#66 Ford Chip Ganassi Racing took victory in a very competitive GT Le Mans class having battled until the closing minutes of the race with the second place #911 Porsche GT Team holding off #62 Risi Competizione. #38 Performance Tech Motorsports won the Prototype Challenge (PC) title and #28 Alegra Motorsports the GT Daytona (GTD) class.

Forty-one of the 55 race starters made it to the finish, further exemplifying the punishing nature of this two-lap test of the clock. The 3.56-mile circuit demands a unique combination of resilience, skill and awareness, as well as reliability and performance, proving there are two types of winners at the Rolex 24 At DAYTONA: those who win and those who cross the finish line after 24 hours.

F1Weekly podcast # 718

CLARK AND NASIR ARE STILL REMINISCING ON THE 2016 RACING SEASON SAYING GOODBYE TO BERNIE AND SHARING THEIR HOPE ON A POSSIBLY GREAT 2017 F1 SEASON. CLARK IS ALSO EXCITED ABOUT RENAULT ENTERING FOUR R8 GORDINI’S IN THE 2017 RALLYE MONTE CARLO HISTORIQUE!!

Barcelona, January 25, 2017 – Renault today announced it will take part in the Rallye Monte-Carlo Historique 2017 involving four teams at the wheel of Renault 8 Gordinis:

  • Team n°5: Manu Guigou / Jean-Pierre Prevot
  • Team n°8: Jean Ragnotti / Sebastien Delanney
  • Team n°12: Michel Leclere / Michel Duvernay
  • Team n°14: Guillaume Chancel / François-Paul Forgeoux
The Renault 8 Gordini, a legend!

Few cars can have made such an impact during their time as the Renault 8 Gordini, prompting Renault to enter Renault 8 Gordinis in this competition. This was one the most popular sports models ever made by Renault, offering a top speed of 175 km/h at a very affordable price.

The Renault 8 Gordini appeared in 1964 to open up the thrill of sports driving to a whole generation. Though the “Gorde”, as it was affectionately known, was based on the Renault 8 Major, racetrack modifications at the hand of wizard Amédée Gordini left it largely unrecognisable.

Nothing was done halfway: the original model’s sensible engine was transfigured to squeeze out almost twice the power, with changes like a new cylinder head and two splendid Weber carburetors. Then the suspension, steering, brakes and equipment were upgraded to achieve a the top speed of 175 km/h. Visual signs of this remarkable sporting aptitude included round instrument dials and a smart blue finish with white stripes. The 1108 cc engine of the initial release gave way to a 1255 cc unit with the 1966 facelift, which also brought in the tell-tale dual headlamps. The Gordini Cup, introduced the same year, went a long way to developing the Renault 8 Gordini myth, consolidating its reputation with an impressive list of racing honours. Many racing drivers learned their craft at the wheel of a Renault 8 Gordini, and hold very fond memories of it. In 1970, the great little Renault 8 Gordini finally gave way to a Renault 12 model bearing the same name.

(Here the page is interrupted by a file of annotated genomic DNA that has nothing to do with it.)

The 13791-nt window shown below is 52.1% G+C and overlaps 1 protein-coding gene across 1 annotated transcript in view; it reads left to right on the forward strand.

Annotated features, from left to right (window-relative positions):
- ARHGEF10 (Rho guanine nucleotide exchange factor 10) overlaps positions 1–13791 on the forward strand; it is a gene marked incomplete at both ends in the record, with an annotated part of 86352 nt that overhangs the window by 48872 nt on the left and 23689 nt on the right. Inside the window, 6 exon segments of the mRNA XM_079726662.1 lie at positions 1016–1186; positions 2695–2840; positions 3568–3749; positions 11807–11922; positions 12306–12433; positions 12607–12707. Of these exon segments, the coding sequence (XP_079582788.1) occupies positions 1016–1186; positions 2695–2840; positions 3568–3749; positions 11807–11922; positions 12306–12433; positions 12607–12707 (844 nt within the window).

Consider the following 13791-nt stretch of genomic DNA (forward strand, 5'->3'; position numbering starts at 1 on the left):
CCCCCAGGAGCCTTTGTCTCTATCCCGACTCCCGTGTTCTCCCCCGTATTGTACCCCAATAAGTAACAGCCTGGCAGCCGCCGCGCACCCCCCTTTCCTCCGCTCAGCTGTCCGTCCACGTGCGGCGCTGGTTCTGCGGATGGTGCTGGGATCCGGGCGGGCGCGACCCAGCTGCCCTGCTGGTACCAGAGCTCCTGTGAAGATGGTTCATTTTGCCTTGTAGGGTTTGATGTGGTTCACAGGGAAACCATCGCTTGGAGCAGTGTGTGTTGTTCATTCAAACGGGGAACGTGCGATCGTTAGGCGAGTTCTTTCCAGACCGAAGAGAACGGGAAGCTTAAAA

The four Renault 8 Gordinis entered by Renault are equipped with Michelin X M + S 89 tyres of dimensions 135X15 which have already proved their efficiency in previous editions.

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RALLY MONTE CARLO

Ogier takes his Monte Carlo triple

Look at the people who’ve won the Rallye Monte-Carlo three or more times – as Sébastien Ogier now has – and you see some of the greatest names in the history of rallying: Walter Röhrl, Tommi Mäkinen, Carlos Sainz, Sébastien Loeb. Ogier’s victory was… well, classic Ogier, with barely a missed beat as he calmly negotiated his way from his hometown of Gap all the way back to Monte Carlo.

People might talk about home advantage – one of the stages even passed along the route Ogier used to take to work back when he was a ski monitor – but Ogier’s shown enough class over the last few years for his rivals to know better than that.

Kris Meeke nearly steals the win

While Citroën’s Kris Meeke was nowhere to be seen during Sunday’s glitzy Monte Carlo podium ceremony, the Northern Irishman – who’ll only be competing at selected rounds this season as Citroën develop their 2017 car – came close to spoiling Ogier’s party.

After Ogier took the first stage win of the season, Meeke – with a three-year Citroën contract in his pocket and no championship to aim for – fought back and claimed the second to lead the rally overnight. The pair went toe-to-toe on Friday and Saturday’s stages until a cut through a right-hander saw Meeke rip the sump guard off his DS3 and damage his gearbox. But it was a tantalising look at the type of fight between the pair that we could be treated to next season – in fact, Ogier enjoyed it so much that he called VW to see if they could offer any help to Meeke…

Thierry Neuville re-finds his flow

Hyundai debuted its new i20 WRC at the Rallye Monte-Carlo, with Dani Sordo and Thierry Neuville driving the car as Hayden Paddon stuck with the 2015-spec machine. Neuville would be the first to admit that he was in need of a good result in Monte Carlo after a tough previous season, and he showed just why Hyundai had put its faith in him with a strong drive to third, including a number of stage wins in tricky conditions despite still searching for the ideal set-up on his new car.